Trench coats are kind of a big thing this year.   Timeless, sophisticated and chic, the Trench is always in style of course, but the designers have put their fashion spin on the original utilitarian Trench Coat and they were all over the catwalks for 2017-18 and in all manner of guises and have had street style trend setters, fashion press and their followers going wild in the aisles.   With huge puffed power shoulders at Balenciaga, luxe-y fabrics and detailing at Bottega Veneta, fun, sporty ties at Marni and exaggerated cape-style sleeves and lapels at Rosetta Getty and stripped back simplicity at Celine, there was a huge variety of styles, but oversized was definitely the fit of choice.


Left to right: Beautiful sleeve detailing at Rosetta Getty and cut out details at Maison Margiela


Pared back at Celine


Street Style photo from Media Marmalade

All year-round, the Trench Coat is an effortless style item, and if you choose wisely, it will be a versatile wardrobe staple for many years to come. There aren’t many outfits that wouldn’t benefit from the addition of a good trench coat and particularly in the case of the Burberry Heritage, a suitably cared for trench is Heirloom worthy and will serve the lucky hand-me-down recipient for many more years to come.



Jean Shrimpton


Made in England, the iconic Burberry Trench coat was originally submitted as a design by Thomas Burberry as an alternative to the heavy ‘greatcoat’ and meant for officers’ wear in the trenches during the First World War – hence the name. Burberry had earlier invented the lightweight, but heavy-duty Gabardine in 1879, and the smooth & durable weave of cotton was adapted for the military and has been used for the classic style ever since.

With a detachable warm lining, the waterproof, double breasted coat with functional features like a storm flap and button close pockets, shoulder straps and adjustable buckled wrists (to prevent rain pouring down the wrists while using binoculars) made the stylish coat highly functional. Like Mary Poppins – Practically perfect in every way!

original trench


The low-key, incognito choice of the secret agent and private detective (think Humphrey Bogart’s Rick Blaine in Casablanca, Micheal Caine in The Ipcress File, James Bond – or Inspector Clouseau!) the Trench has featured in many a movie icon’s wardrobe, such as Catherine Deneuve’s Belle Du Jour, who actually wore at least three versions of the trench, in black patent, brown, fur lined leather and wool. Meryl Streep in Kramer vs Kramer, Marlene Dietrich in A Foreign Affair and Kill Bill’s Daryll Hannah in Moschino Trompe l’oeil to name but a few.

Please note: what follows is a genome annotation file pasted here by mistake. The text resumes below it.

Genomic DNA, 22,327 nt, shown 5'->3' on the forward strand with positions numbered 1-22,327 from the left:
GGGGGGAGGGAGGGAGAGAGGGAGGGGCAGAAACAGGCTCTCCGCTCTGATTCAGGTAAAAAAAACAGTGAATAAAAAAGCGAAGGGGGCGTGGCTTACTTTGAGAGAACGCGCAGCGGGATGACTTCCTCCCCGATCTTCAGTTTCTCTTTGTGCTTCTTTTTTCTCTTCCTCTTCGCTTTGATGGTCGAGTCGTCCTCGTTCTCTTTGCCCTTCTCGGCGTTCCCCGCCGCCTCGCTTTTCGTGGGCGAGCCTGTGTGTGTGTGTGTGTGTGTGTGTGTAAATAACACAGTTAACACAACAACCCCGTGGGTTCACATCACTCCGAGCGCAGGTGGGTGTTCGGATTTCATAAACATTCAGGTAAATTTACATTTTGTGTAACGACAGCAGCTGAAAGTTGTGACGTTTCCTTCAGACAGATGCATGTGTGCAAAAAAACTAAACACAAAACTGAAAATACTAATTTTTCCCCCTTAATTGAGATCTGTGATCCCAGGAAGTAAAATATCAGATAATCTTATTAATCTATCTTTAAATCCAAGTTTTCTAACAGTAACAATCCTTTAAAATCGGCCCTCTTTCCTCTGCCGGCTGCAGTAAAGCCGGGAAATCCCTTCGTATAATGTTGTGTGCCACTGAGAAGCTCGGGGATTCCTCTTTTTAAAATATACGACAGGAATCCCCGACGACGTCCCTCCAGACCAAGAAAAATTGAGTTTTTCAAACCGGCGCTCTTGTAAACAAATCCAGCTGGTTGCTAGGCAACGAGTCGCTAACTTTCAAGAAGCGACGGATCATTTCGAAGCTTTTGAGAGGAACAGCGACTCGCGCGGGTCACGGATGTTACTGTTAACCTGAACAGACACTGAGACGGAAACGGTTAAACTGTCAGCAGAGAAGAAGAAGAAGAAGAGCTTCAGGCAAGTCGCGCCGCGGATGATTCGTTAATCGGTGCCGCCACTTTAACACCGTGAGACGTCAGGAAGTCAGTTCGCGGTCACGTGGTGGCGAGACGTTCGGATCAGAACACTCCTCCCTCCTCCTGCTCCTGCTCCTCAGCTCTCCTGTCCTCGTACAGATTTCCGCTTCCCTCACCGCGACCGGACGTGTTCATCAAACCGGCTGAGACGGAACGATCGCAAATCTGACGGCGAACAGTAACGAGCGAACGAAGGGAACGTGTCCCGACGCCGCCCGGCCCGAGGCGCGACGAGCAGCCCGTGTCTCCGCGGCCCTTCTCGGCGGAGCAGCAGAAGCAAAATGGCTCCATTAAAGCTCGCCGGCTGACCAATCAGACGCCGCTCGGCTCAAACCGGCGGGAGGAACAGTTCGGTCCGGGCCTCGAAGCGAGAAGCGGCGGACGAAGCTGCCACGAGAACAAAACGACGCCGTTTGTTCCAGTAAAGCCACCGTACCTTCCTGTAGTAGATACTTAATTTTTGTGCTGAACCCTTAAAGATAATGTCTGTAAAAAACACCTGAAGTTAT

Scandalo Internazionale 1948       BOGART TRENCH

 Greta Garbo, A Foreign Affair.  Humphrey Bogart, Casablanca


                              Daryl Hannah (in Moschino) Kill Bill


Meryl Streep, Kramer vs Kramer


And although the Trench is (generally) waterproof, that was the last thing on Holly Golightly’s mind during her rain soaked kiss in Breakfast at Tiffany’s and with her bare legs, drenched hair and belted mac, Audrey Hepburn couldn’t fail to look ravishing could she?

Holly Golightly

      George Peppard and Audrey Hepburn ‘Twinning’ in Breakfast at Tiffany’s

Trench coat Lady Diana

            Fit for a Princess. Lady Diana working two looks in her faithful mac


If you are splashing some cash and making an investment with your Trench coat purchase, go with a classic style and fit to suit you. For instance, the Burberry Heritage mac comes in three silhouettes; slim, which is short and fitted with punky tighter sleeves; tailored, which is slightly longer and with a regular sleeve; and the longer classic, worn as a loose fit. Three styles which are literally built to last and will stand up to both the rain and fashion’s fickle changes, but whether you are going for a new ‘fash-on’ shape, or sticking with a classic, you can style up your trench to work the trend right now…


Dare to leave the top buttons open, throw the collars off the shoulder and belt into a coat dress?

Play with sleeves and textures, with shirt cuffs, or long knits hanging out from three quarter length sleeves and hems.  Deconstruct and mess with fastenings and ties to create different sleeve shapes and fits.


Off the shoulder at Balenciaga (left) Beautifully knotted at Margiela (eau de nil and white, centre) and street snaps by Jonathon Daniel Pryce.


With its exaggerated proportions, the storm flap on a classic trench also has magically waist flattering powers and it’s nothing groundbreaking to say that the trench can be buckled or knotted in the front and nipped in to accentuate the waist, but mess around with different belt styles too – take off the self belt and add a skinny leather one, or feed a printed silk scarf or men’s tie through the back loops and tie a big silky bow at the back.

Belted Trench Coats